BEIJING (UPDATED) - "Combat ready" Chinese naval and aerial patrols have been deployed to the disputed Spratly Islands in the West Philippine Sea to protect Beijing's interests, the Chinese Defense Ministry said Thursday.
Defense Ministry spokesman Geng Yansheng said China will "resolutely oppose any militarily provocative behavior" from other countries also claiming ownership of the Spratlys.
"In order to protect national sovereignty and our security and development interests, the Chinese military has already set up a normal, combat-ready patrol system in seas under our control," he said.
"The Chinese military's resolve and will to defend territorial sovereignty and protect our maritime rights and interests is firm and unshakeable," Geng added.
Vietnam has launched regular air patrols over the Spratly Islands.
Four aircraft, including two Russian-made Sukhoi Su-27 fighter jets, were deployed to the area on June 15, according to Vietnam's Thanh Nien News.
The Philippine Air Force, meanwhile, has deployed reconnaissance aircraft to Scarborough shoal just off Zambales that China is also claiming.
China is involved in a long-running dispute with Vietnam and the Philippines about ownership of islands and atolls in the West Philippine Sea. Taiwan, Malaysia and Brunei also have claims.
The simmering tension between China and the Philippines over Scarborough has eased in recent weeks but Chinese vessels were spotted again at Scarborough shoal this week, prompting concern that the dispute may flare up again.
The Chinese Defense Ministry also announced Thursday that the People's Liberation Army's (PLA) top officials are considering establishing a "presence" in the new city of Sansha (City of Three Sands), which was set up to govern the Nansha (Spratlys), Xisha (Paracels), and Zhongsha (Macclesfield Bank) islands.
Geng said in press conference that China may set up local military command organs in the islands, state news agency Xinhua said.
The State Council, or China's Cabinet, has approved the establishment of the prefectural-level city of Sansha to administer the Spratlys, the Paracels, and Macclesfield Bank, with the government seat to be stationed on Yongxing Island in the Paracels, a statement from the Chinese Ministry of Civil Affairs said.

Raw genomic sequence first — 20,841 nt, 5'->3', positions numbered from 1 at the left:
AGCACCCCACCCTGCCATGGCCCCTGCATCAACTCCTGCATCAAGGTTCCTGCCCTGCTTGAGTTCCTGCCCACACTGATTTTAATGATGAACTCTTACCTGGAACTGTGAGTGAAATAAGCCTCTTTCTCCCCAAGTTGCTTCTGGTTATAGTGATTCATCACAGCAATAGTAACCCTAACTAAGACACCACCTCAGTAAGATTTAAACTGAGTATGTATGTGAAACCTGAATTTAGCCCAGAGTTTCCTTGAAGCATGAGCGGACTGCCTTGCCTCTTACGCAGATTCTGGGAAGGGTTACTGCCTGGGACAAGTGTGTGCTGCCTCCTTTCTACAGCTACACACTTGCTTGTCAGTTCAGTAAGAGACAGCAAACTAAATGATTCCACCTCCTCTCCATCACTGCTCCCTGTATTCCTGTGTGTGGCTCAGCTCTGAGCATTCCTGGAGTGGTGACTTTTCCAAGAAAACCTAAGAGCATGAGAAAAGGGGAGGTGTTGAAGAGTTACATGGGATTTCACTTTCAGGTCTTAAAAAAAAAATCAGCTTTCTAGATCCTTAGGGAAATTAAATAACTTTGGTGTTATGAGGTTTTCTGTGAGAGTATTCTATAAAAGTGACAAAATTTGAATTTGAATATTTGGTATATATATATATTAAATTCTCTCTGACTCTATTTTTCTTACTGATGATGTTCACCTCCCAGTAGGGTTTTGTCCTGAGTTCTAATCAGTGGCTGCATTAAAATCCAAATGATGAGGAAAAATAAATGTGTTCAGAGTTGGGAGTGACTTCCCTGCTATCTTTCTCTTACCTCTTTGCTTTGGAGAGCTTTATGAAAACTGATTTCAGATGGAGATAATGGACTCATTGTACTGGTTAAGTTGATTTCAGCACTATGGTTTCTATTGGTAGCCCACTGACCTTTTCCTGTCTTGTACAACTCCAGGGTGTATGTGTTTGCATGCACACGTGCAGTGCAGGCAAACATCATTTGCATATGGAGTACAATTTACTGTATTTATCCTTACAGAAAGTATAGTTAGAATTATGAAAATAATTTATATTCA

At stake is control over what are believed to be significant reserves of oil and gas.
CNOOC, China's offshore oil specialist, said on its website last weekend that it would invite foreign partners to explore jointly and develop nine blocks just off Vietnam this year.
On Tuesday, Vietnam said CNOOC's plan was "illegal" and the blocks encroached its territorial waters.
At a regular briefing on Wednesday, China's Foreign Ministry spokesman, Hong Lei, insisted that the tenders were in accord with Chinese and international law and urged Vietnam not to escalate the dispute.
PLA among '9 dragons stirring up the sea'
According to a recent analysis made by the International Crisis Group, the PLA is just one of the many Chinese government agencies involved in an internal power struggle over the Spratlys and the West Philippine Sea.
"China is one of its own worst enemies in the South China Sea as its local governments and agencies struggle for power and money, inflaming tensions with its neighbors, illustrated by Beijing’s latest standoff with the Philippines," the Crisis Group said in a study published in April this year.
“Some agencies are acting assertively to compete for a slice of the budget pie, while others such as local governments are focused on economic growth, leading them to expand their activities into disputed waters," said Stephanie Kleine-Ahlbrandt, the Crisis Group’s North East Asia Project Director. “Their motivations are domestic in nature, but the impact of their actions is increasingly international."
The study said the Chinese Foreign Ministry should be the lead body coordinating Beijing's policy in the sea.
"But the ministry lacks the power and authority to control the agencies, including five law enforcement bodies, local governments and private sector actors," it explained.
This has resulted in law enforcement and paramilitary ships independently plying the disputed waters just west of the Philippines.
According to the study, the top "dragons" claiming a piece of the Spratlys pie are the Bureau of Fisheries Administration, the China Marine Surveillance, the local governments, the Foreign Ministry, and the PLA Navy.
The other agencies include China's energy companies, the National Tourism Administration, the environmental protection ministry, the Coast Guard, the Customs Anti-Smuggling Bureau, and the Maritime Safety Administration.
The Defense Ministry's announcement Thursday may indicate that Chinese leaders have chosen the PLA Navy as the lead "dragon" in the country's bid to claim the Spratlys. - with a report from Reuters